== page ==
To be rich is to be able to own your own time. The grandest people in the world will always have time for you within minutes if they so choose. It is their minions whose time they command who will not be able to offer such grace. It is those who have been colonised by the diary, and what it stands for who cannot offer the freedom of ‘now’, because they have none. 

It is, now that one thinks of it, one of the artefacts of colonisation. And one of the binds of the gods of efficiency.

Once I was asked to explain this difference to an investor from the west. When explaining ‘our’ ways, for my skin is brown, I realised two things. That for some of them, I will always be the exotic orient, or some form of that, on the other side of the ‘us’ and ‘them’. Not just because of the colour of my skin. But because, and this was the second realisation – that I understood both. Both sides were ‘us’ to me. And they could only understand one story. They only understood their own ways and could not see beyond. This, I wondered, was racist maybe, (They were lovely people), I wondered for a moment. But then I realised, they merely poor. They had a poverty of cultural inclusion, even of cultural imagination. Those who understood only one story, stood on one side of the divide. “Our people of our ways”. Those who could understood multiple stories stood as alien. 

Their poverty of stories was all they had, and in order to hold on to their self esteem and confidence, they had to hold on to their poverty and glorify it. The ‘one story’ people needed to feel strong, and I could see them trying to tell me how right they were in their ways. Just like my friend, their poverty of time, made them feel superior. Now they had two poverties they tried to use as currency – poverty of time, and poverty of stories. 

(The corporate world continues to suffer these two poverties, and so it finds itself toxic, since one is fighting to be poorer. Oh, a poverty of choice and agency too. )

Since I was asked to explain these bizarre, illogical ways of the alien ‘other’ – see how they traded me down right there- I tried to explain. 

“In the city I come from”, I said patiently, “we do things in sequence. When one is done, we move on to the next. We are flexible, and each of us carries on with our main thing as we wait for each other. We find ways to offer grace, respect and hospitality – and to build communities in the overlap of meetings. It’s a segue, an inclusion. Not a slice and exclusion. We do not stop mid way through a negotiation, or a conversation, just because the clock is our master. We do not make the process our master, we respect the person in front of us, and the purpose is the master.”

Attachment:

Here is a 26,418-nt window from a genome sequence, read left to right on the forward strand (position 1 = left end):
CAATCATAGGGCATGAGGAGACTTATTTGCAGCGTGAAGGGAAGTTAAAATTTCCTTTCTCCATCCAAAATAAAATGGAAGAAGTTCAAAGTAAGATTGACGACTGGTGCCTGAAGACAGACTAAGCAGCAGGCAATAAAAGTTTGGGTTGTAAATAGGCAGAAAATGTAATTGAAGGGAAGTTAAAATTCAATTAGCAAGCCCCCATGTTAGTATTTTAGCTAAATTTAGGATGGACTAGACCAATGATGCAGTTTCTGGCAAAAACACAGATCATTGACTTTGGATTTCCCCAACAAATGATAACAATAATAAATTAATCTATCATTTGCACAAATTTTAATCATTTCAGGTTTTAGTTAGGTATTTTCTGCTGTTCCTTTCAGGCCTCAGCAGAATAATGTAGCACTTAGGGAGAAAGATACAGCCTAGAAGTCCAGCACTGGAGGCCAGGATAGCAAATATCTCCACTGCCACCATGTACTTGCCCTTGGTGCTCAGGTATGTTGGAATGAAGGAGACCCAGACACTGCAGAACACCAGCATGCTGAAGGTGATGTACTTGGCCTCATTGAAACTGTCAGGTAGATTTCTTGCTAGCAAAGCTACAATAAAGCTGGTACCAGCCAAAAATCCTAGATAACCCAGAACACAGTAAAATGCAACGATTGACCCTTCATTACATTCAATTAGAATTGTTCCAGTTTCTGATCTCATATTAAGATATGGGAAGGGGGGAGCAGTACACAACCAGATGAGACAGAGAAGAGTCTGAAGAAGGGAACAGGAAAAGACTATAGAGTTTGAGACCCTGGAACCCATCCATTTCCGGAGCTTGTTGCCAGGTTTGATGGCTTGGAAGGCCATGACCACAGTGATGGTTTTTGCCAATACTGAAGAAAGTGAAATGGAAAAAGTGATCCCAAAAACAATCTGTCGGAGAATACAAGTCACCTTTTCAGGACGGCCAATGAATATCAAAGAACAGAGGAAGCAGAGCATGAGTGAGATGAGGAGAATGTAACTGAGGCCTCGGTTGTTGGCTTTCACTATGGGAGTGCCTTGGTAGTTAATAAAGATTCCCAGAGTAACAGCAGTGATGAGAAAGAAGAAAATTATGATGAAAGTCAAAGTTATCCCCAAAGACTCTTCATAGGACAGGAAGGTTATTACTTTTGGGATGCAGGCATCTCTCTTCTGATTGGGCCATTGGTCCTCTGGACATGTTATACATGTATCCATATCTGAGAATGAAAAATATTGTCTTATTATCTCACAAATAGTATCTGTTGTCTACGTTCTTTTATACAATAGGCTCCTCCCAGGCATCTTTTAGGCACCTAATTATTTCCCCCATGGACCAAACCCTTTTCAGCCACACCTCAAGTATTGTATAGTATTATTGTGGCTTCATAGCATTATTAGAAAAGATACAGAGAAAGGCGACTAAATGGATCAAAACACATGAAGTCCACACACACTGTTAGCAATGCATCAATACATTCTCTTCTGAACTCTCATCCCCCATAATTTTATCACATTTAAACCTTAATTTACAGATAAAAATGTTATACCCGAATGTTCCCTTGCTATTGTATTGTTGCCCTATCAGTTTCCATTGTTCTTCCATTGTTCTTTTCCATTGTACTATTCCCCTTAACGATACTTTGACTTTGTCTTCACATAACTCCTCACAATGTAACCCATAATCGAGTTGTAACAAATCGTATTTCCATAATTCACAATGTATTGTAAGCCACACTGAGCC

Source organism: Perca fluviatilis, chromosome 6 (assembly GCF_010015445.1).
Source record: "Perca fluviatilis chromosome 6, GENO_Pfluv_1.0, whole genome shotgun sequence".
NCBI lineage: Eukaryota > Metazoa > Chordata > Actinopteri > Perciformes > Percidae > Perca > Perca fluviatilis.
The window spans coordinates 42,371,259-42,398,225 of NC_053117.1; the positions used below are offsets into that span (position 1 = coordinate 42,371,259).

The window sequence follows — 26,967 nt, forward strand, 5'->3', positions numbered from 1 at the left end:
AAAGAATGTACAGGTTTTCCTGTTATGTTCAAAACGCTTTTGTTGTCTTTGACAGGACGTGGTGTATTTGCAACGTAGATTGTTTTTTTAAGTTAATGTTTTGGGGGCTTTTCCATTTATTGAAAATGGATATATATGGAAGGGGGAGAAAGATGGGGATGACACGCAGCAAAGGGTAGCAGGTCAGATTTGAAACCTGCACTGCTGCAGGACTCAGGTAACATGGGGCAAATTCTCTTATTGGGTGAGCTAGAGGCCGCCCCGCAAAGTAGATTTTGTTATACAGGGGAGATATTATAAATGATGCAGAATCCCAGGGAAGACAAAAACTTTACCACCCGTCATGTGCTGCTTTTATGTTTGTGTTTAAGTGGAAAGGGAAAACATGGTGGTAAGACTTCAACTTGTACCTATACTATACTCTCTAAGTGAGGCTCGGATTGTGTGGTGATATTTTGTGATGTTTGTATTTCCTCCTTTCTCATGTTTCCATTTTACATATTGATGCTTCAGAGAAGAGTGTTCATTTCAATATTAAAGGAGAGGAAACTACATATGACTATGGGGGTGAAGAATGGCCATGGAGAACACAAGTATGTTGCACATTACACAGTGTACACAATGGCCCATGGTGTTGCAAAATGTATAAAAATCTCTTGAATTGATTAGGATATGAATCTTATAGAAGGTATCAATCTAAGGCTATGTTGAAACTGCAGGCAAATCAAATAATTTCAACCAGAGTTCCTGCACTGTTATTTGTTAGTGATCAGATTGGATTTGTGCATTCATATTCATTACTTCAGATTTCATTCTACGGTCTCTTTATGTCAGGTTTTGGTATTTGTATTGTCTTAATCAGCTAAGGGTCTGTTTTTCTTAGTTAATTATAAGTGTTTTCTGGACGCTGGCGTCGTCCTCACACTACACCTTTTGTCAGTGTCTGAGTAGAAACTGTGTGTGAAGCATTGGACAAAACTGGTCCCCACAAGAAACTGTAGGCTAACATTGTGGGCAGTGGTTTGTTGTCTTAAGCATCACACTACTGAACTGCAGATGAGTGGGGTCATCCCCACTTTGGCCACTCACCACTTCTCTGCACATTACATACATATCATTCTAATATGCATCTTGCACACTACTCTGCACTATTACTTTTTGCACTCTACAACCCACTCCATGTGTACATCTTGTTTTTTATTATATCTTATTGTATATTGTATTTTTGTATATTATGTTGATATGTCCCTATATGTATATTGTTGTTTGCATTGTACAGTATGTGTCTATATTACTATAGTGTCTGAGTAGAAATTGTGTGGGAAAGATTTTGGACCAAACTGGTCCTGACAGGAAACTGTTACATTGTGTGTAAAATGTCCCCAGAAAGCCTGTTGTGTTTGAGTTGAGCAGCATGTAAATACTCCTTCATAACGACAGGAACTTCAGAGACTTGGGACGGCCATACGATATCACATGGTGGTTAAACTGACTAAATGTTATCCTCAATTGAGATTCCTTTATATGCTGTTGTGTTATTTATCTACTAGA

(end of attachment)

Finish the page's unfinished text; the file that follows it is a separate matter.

This confused them. It confused most of the others who had been colonised into the supremacy of the clock. Clock, and time, both human constructs that now ruled us. It seemed. 

“Does this not mess up your diary?”, they asked, puzzled

“True, it does”, I replied as I added –  “It’s lucky that the diary does not have feelings. It does not mind being messed up”, I joked.  

I decided to land this plane. “People work in sequence. They protect their ‘me’ time in the mornings, start late. And then build for agility, flexibility and fungibility with social time. We often invite our colleagues and business associates home to continue work. They are friends and extended family too. ” 

This much was enough and more, I decided. 

I was in danger of trying to defend one culture and place it in opposition to another. I decided to back off. Simply because to engage would be to waste my time, and if I wasted it, I would lose it. And then, not have enough of it. Why would I do something that made me time poor? Why would I want to join their poverty lines?